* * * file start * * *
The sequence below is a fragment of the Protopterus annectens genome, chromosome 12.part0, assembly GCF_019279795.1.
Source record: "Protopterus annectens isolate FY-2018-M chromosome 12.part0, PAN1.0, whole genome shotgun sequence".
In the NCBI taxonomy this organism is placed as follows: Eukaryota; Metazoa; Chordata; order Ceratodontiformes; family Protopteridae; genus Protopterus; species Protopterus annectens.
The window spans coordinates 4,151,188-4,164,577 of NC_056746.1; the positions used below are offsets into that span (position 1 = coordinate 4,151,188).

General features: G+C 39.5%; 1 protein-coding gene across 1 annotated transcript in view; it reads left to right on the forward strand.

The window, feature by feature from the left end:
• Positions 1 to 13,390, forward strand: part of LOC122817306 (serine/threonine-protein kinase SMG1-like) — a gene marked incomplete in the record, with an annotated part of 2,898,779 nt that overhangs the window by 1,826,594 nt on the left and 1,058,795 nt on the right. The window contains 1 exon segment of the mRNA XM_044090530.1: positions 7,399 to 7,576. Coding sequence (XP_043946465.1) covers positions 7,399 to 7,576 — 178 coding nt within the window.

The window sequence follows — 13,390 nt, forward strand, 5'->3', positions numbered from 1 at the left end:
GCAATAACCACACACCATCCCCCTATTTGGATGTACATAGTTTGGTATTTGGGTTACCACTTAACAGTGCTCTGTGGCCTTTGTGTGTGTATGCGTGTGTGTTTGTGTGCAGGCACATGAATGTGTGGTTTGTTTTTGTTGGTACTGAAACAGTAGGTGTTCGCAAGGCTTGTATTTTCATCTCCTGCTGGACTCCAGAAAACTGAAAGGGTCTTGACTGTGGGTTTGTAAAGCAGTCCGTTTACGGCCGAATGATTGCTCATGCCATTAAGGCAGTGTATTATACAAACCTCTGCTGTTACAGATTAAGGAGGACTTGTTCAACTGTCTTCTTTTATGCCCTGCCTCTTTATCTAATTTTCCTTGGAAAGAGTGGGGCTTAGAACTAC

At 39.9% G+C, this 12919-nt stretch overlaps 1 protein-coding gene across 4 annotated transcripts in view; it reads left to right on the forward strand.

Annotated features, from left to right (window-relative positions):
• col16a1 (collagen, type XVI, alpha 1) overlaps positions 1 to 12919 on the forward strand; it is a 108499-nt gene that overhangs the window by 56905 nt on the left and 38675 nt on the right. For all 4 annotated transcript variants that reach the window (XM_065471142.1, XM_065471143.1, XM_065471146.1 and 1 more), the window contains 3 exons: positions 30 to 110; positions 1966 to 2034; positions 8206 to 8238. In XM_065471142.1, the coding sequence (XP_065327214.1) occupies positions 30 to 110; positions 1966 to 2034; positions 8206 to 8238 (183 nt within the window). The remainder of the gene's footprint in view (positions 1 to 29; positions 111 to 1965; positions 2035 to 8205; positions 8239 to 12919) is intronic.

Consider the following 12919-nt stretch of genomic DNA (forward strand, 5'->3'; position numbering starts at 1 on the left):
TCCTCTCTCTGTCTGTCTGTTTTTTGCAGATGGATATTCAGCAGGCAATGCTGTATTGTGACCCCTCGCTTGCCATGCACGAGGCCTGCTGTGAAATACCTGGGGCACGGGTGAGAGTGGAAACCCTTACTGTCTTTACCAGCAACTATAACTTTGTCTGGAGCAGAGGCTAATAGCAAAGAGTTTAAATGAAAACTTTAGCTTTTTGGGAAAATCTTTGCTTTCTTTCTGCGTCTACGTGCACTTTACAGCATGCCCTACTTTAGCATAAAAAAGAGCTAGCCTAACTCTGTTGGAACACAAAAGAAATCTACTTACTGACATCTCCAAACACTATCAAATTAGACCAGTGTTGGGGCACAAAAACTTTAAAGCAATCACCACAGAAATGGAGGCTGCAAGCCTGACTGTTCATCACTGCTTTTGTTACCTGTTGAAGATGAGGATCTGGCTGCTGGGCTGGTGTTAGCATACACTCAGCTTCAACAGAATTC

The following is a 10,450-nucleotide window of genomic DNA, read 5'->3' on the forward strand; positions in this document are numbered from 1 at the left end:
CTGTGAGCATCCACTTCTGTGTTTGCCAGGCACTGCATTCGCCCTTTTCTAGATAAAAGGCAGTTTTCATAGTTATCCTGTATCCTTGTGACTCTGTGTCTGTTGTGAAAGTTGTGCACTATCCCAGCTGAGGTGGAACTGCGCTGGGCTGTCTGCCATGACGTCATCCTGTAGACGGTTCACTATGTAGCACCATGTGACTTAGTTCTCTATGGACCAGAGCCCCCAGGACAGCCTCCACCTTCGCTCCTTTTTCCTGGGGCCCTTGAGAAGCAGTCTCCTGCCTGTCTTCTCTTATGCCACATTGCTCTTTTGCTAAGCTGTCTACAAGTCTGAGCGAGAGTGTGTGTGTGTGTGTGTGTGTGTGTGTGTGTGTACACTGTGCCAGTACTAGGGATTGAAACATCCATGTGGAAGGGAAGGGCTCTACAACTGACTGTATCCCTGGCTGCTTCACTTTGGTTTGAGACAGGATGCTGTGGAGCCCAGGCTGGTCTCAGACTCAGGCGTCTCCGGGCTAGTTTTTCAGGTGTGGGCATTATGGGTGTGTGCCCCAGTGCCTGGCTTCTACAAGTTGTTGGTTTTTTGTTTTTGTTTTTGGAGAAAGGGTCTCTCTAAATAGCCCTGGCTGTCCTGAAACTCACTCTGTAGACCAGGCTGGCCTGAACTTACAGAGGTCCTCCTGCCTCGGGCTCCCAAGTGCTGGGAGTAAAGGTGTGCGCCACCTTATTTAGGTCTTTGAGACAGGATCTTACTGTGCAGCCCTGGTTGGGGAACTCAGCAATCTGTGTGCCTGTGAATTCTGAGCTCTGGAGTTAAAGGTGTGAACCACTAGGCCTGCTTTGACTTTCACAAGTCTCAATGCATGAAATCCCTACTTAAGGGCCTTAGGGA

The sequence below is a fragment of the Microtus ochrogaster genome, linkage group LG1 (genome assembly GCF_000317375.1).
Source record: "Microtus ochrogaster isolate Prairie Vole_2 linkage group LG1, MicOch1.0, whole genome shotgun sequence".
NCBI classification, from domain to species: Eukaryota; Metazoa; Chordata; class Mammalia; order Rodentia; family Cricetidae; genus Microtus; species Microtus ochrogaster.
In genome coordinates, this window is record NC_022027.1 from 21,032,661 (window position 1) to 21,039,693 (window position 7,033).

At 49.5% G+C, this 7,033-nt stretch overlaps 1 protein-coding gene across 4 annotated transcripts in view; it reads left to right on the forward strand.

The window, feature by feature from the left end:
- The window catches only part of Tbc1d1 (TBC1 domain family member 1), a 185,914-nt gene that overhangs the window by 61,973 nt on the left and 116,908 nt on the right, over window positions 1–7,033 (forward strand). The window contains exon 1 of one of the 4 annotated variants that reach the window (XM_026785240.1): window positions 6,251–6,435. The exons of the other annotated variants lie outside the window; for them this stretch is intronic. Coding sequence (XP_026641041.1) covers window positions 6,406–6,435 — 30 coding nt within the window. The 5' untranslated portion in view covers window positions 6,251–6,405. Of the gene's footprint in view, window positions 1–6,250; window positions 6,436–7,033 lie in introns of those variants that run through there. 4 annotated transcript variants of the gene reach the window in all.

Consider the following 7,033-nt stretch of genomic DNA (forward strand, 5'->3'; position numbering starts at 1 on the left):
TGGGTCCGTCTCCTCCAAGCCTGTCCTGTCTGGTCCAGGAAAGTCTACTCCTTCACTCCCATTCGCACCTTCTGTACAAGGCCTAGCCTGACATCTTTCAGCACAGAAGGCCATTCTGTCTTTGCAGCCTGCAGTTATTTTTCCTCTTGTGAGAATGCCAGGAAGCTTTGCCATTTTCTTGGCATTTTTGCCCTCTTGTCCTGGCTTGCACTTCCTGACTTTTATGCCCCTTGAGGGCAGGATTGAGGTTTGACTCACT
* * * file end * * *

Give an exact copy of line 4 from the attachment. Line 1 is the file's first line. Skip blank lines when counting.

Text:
The window spans coordinates 4,151,188-4,164,577 of NC_056746.1; the positions used below are offsets into that span (position 1 = coordinate 4,151,188).